My View on the Prayer of Acceptance
In one of the meetings I attended before, the people and I discussed if we should ask speakers to invite the crowd to pray the prayer of acceptance (or more known as the sinner’s prayer, if I’m not mistaken). We somehow had a passionate discussion about the prayer.
So what do I think of the prayer of acceptance? I’m going to give my perspective of it, and my practice whenever I speak.
I believe that there’s nothing wrong or sinful about asking people to pray this prayer after a message, especially when it’s an evangelistic one. I’ve seen some people who were truly converted, and their means to profess their faith was by saying the prayer. Even I myself invite a person to pray it after I have explained them the Gospel and have affirmed that he has truly understood and believed it.
But when I give a message, I don’t ask the people to pray the prayer. Why? Because I believe that the Gospel is meant to be fully and clearly understood first. And I simply don’t believe in saying, “Some of you have not yet accepted the Lord Jesus into your life. Now, I’m giving you an opportunity. Say this prayer with me.” without the hearer understanding the Gospel.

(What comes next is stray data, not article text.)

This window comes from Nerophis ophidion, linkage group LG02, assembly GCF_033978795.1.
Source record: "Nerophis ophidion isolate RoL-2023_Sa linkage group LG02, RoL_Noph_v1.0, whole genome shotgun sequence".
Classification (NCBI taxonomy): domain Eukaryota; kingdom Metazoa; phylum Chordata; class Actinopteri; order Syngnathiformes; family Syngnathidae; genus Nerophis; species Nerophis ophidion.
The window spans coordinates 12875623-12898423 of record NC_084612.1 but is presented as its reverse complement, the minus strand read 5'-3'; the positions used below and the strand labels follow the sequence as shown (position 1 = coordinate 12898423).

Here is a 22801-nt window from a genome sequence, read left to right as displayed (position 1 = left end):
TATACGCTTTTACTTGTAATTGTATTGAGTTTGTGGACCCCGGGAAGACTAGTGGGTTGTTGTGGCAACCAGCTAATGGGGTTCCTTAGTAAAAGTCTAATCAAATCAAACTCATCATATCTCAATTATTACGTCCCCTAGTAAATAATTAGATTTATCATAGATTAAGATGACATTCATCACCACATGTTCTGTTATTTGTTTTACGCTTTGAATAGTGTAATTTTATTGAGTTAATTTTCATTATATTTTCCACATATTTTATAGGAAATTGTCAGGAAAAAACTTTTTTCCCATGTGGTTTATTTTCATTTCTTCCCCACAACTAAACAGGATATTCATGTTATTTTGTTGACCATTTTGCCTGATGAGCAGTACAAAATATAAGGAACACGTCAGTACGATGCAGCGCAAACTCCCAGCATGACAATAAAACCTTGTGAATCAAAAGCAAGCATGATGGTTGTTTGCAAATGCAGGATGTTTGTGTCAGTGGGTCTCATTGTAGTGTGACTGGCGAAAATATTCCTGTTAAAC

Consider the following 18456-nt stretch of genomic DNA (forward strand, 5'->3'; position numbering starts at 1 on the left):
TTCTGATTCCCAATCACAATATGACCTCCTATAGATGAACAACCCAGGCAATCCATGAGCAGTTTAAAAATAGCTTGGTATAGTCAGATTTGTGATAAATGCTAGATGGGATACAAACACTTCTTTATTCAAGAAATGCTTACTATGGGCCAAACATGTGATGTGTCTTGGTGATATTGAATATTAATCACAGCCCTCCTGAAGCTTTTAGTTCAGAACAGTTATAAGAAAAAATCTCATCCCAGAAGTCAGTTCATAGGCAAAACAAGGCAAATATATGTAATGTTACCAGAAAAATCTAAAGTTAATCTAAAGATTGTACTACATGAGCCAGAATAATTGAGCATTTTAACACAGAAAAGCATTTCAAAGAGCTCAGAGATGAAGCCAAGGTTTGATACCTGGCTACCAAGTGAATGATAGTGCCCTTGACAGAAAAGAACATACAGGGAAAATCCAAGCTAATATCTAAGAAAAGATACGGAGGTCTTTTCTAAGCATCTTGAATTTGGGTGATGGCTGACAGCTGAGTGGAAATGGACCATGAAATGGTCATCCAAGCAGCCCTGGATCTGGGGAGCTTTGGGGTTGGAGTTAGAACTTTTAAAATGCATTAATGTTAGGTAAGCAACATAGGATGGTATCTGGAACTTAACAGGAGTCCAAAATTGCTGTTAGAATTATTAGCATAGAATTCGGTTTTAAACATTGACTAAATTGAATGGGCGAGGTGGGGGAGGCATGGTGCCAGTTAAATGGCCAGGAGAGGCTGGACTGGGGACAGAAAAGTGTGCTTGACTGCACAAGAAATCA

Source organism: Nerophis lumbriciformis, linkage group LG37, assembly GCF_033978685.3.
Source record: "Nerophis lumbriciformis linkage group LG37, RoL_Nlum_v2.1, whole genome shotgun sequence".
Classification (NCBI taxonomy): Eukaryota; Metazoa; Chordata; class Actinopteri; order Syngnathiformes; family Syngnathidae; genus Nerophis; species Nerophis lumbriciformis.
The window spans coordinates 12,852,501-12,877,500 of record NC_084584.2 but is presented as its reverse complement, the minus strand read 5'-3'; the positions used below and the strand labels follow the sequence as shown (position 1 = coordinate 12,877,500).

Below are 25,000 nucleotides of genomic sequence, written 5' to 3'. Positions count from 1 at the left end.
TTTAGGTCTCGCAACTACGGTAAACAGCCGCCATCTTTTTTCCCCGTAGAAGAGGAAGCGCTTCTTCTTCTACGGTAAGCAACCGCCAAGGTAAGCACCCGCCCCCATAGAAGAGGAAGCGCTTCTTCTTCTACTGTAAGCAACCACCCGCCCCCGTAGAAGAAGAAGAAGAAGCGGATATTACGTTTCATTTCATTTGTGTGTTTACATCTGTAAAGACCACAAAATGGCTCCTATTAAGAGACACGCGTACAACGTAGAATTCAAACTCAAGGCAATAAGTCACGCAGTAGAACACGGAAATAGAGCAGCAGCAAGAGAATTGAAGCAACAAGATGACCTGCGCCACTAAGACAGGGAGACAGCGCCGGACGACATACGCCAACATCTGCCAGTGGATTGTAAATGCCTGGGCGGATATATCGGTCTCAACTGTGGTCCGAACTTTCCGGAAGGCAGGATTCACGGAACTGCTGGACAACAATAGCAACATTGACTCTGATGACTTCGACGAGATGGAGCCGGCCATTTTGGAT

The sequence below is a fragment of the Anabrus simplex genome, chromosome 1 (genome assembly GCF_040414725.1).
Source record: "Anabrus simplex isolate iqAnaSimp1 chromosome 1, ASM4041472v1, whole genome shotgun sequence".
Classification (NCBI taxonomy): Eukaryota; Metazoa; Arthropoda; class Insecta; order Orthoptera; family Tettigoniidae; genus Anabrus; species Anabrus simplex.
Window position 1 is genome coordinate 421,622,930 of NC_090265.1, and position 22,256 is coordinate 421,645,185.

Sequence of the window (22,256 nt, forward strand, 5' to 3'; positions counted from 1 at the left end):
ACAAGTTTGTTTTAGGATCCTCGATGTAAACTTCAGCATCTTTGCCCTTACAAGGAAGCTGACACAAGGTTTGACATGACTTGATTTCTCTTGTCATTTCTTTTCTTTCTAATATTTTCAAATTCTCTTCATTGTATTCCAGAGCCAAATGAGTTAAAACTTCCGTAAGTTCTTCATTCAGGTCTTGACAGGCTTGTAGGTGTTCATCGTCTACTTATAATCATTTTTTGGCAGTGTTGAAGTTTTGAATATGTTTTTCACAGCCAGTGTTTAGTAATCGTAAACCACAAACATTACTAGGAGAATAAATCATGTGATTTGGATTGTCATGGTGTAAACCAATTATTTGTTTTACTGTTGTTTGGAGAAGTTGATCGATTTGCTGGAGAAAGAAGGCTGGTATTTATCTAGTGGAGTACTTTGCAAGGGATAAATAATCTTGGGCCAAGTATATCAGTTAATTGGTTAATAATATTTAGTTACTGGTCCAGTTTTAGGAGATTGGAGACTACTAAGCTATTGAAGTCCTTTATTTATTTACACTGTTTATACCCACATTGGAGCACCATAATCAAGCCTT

The Gospel is meant to be fully and clearly understood! The hearer must acknowledge that he is a sinner and is spiritually bankrupt (Romans 3:23, Matthew 5:3). He must understand that he is bound for hell because of his sins (Romans 6:23, Revelation 21:8). But Christ died for his sins and by placing his faith on Him, he can be forgiven (John 3:16, Ephesians 2:8-9). He is “the way, and the truth, and the life. No one comes to the Father except through [Him]” (John 14:6).
Along with other wonderful ones, these are the great truths of the Gospel. Between the sermon and the prayer (and that’s an incredibly short time!), I can hardly find the preacher being able to clearly explain them, and I can hardly find the hearer having a good grasp of them. (Of course, let’s assume the sermon is non-evangelistic).
I’d rather sit down with them after the message, and clearly explain them the Gospel. Or leave the Gospel-sharing to the evangelism team.
But I’m leaving this matter to the speaker or preacher and the Spirit’s leading on him.